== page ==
A little more than two-hundred years ago, the region that later became Montana was an unexplored land, no towns, no roads, no other signs of Western civilization – a vast, uncharted wilderness. At about the same time, around the year 1800, the United States was a growing nation with thriving cities in New York, Pennsylvania and other areas on the East Coast.
Thousands of Native Americans lived in this region for 10,000 years or more before people of European descent started to arrive in the early 1800s. In early times, Native Americans thrived on bountiful fruits of the land, especially buffalo, while enjoying the wild landscape.
“The name ‘Montana’ properly belongs to a certain part of Spain, and means ‘mountainons,’ a name that is applicable to the country, for a wonder. Still, I think that the Snake Indian name of ‘Tóyabe-Shockup,’ or ‘The Country of the Mountains,’ would have been more appropriate, for some parts of Montana have been the home of these Indians from a time far anterior to the discovery of America.” Granville Stuart, 1865.
During the years 1804-1806, Lewis and Clark explored this region and the Northwest, under the direction of President Thomas Jefferson. Following their historic exploration, things soon began to change.
In the early 1800s, mountain men arrived to harvest fur bearing animals, especially beaver. The era of mountain men was short-lived ending before mid-century.
In the 1860s, prospectors rushed to mountainous regions of Montana Territory to mine gold and silver. This era would pass quickly too, as rich deposits were mined out.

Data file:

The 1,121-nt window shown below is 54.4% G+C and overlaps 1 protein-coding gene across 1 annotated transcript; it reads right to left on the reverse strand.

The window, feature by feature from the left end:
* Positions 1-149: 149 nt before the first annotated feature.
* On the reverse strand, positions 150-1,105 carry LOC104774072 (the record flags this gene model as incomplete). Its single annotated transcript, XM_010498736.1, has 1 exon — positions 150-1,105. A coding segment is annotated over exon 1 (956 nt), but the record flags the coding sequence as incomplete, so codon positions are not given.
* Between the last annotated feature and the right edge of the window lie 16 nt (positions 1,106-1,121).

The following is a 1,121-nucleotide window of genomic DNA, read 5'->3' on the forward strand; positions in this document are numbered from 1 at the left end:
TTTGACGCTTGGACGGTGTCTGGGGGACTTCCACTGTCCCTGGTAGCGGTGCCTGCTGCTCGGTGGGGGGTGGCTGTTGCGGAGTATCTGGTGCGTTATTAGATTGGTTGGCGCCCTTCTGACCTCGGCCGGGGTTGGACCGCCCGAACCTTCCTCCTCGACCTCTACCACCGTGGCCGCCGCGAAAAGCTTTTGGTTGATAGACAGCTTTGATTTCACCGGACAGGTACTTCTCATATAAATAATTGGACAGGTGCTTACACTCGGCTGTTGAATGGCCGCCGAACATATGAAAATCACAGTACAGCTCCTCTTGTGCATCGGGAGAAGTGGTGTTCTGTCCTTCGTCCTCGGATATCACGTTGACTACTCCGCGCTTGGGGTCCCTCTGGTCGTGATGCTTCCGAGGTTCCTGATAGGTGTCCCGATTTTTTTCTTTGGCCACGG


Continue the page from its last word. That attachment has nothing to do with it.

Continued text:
By the 1870s, cattle ranches had been established in many areas. Livestock grazed on open range owned by the federal government. A few enterprising cattlemen made huge sums of money from the cattle industry.
Before 1880 and the arrival of cattle, this same land was occupied by massive herds of buffalo. During the winter of 1886-1887, the buffalo, all but gone, got their revenge when extreme cold and snow hit Montana, the harsh weather causing death, by exposure and starvation, to millions of cattle on the range.
During the homesteading era beginning in 1862 and especially in the early 1900s thousands of farmers settled in Montana. In just one year, 1918, more than 14,000 homestead claims were filed in the state.
Soon hard times followed for the homesteaders. Drought, insects, low commodity prices, and taxes doomed thousands. They packed up and moved away, sometimes to far away destinations. The ad above suggests the fate suffered by many homesteaders in south-central Montana in the year 1920.
Over time the Native Americans were forced to live on reservations. Their way of life and culture broken and pushed aside. Today, the Montana tribes seek to remember and embrace their ancient native ways with schooling of youth and celebrations.
On May 26, 1864, this region was organized as Montana Territory. It remained as a territory of the United States until November 8, 1889, when it was admitted to the Union as the 41st state and became the State of Montana.
During the twentieth century, many Montanans made a living from harvesting timber, mining, and agriculture. All these industries still remain important to the state’s economy, but tourism has grown rapidly and is now a major source of income for business owners and workers.
Montana is a tourist mecca. Visits peak in summer and then drop off. For visitors, there’s more demand for resources such as lodging and recreational activities in the summer and this often leads to higher prices. Late spring and early fall are wonderful in Montana, too. The winter season is a favorite for skiers and lovers of outdoor winter sports.
Montana (MT) has a population of about 1,042,520 (German, Irish, English, and Norwegian ancestry being common), plus a large population of Native Americans. Montana is sparsely populated, with it’s residents scattered over a huge area of 147,000 square miles.
Population of Major Montana Cities and Towns:
•Billings, pop. 110,323 •Missoula, pop. 72,364 •Bozeman, pop. 45,250 •Helena, pop. 31,169 •Great Falls, pop. 59,178 •Butte, pop. 34,553
•Glendive, pop. 5,332 •Kalispell, pop. 22,761 •Miles City, pop. 8,647 •Lewistown, pop. 5,870 •Havre, pop. 9.846 •Dillon, pop. 4,257